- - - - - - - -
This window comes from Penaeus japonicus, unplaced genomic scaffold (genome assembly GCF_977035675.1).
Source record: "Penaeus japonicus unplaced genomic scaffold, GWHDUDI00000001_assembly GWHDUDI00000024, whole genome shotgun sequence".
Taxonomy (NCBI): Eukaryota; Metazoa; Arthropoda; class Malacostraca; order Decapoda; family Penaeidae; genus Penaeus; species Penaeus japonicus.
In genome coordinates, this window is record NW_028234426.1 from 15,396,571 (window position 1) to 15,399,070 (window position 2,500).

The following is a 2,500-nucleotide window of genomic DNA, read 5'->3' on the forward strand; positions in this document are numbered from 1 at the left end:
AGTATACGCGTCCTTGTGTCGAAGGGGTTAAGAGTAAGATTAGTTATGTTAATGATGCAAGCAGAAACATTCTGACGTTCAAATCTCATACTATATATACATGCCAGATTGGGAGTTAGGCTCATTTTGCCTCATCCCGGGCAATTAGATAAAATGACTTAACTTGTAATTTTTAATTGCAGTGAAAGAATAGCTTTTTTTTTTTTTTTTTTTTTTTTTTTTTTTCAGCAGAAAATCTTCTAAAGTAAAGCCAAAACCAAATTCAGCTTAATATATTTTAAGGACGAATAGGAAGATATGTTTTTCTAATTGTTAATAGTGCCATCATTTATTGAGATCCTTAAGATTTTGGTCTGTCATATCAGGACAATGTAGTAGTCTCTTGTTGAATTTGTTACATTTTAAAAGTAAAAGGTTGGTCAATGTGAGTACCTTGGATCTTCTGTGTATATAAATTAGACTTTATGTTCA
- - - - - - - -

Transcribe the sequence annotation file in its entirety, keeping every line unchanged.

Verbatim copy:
This window comes from Penaeus japonicus, unplaced genomic scaffold (genome assembly GCF_977035675.1).
Source record: "Penaeus japonicus unplaced genomic scaffold, GWHDUDI00000001_assembly GWHDUDI00000024, whole genome shotgun sequence".
Taxonomy (NCBI): Eukaryota; Metazoa; Arthropoda; class Malacostraca; order Decapoda; family Penaeidae; genus Penaeus; species Penaeus japonicus.
In genome coordinates, this window is record NW_028234426.1 from 15,396,571 (window position 1) to 15,399,070 (window position 2,500).

The following is a 2,500-nucleotide window of genomic DNA, read 5'->3' on the forward strand; positions in this document are numbered from 1 at the left end:
AGTATACGCGTCCTTGTGTCGAAGGGGTTAAGAGTAAGATTAGTTATGTTAATGATGCAAGCAGAAACATTCTGACGTTCAAATCTCATACTATATATACATGCCAGATTGGGAGTTAGGCTCATTTTGCCTCATCCCGGGCAATTAGATAAAATGACTTAACTTGTAATTTTTAATTGCAGTGAAAGAATAGCTTTTTTTTTTTTTTTTTTTTTTTTTTTTTTTCAGCAGAAAATCTTCTAAAGTAAAGCCAAAACCAAATTCAGCTTAATATATTTTAAGGACGAATAGGAAGATATGTTTTTCTAATTGTTAATAGTGCCATCATTTATTGAGATCCTTAAGATTTTGGTCTGTCATATCAGGACAATGTAGTAGTCTCTTGTTGAATTTGTTACATTTTAAAAGTAAAAGGTTGGTCAATGTGAGTACCTTGGATCTTCTGTGTATATAAATTAGACTTTATGTTCA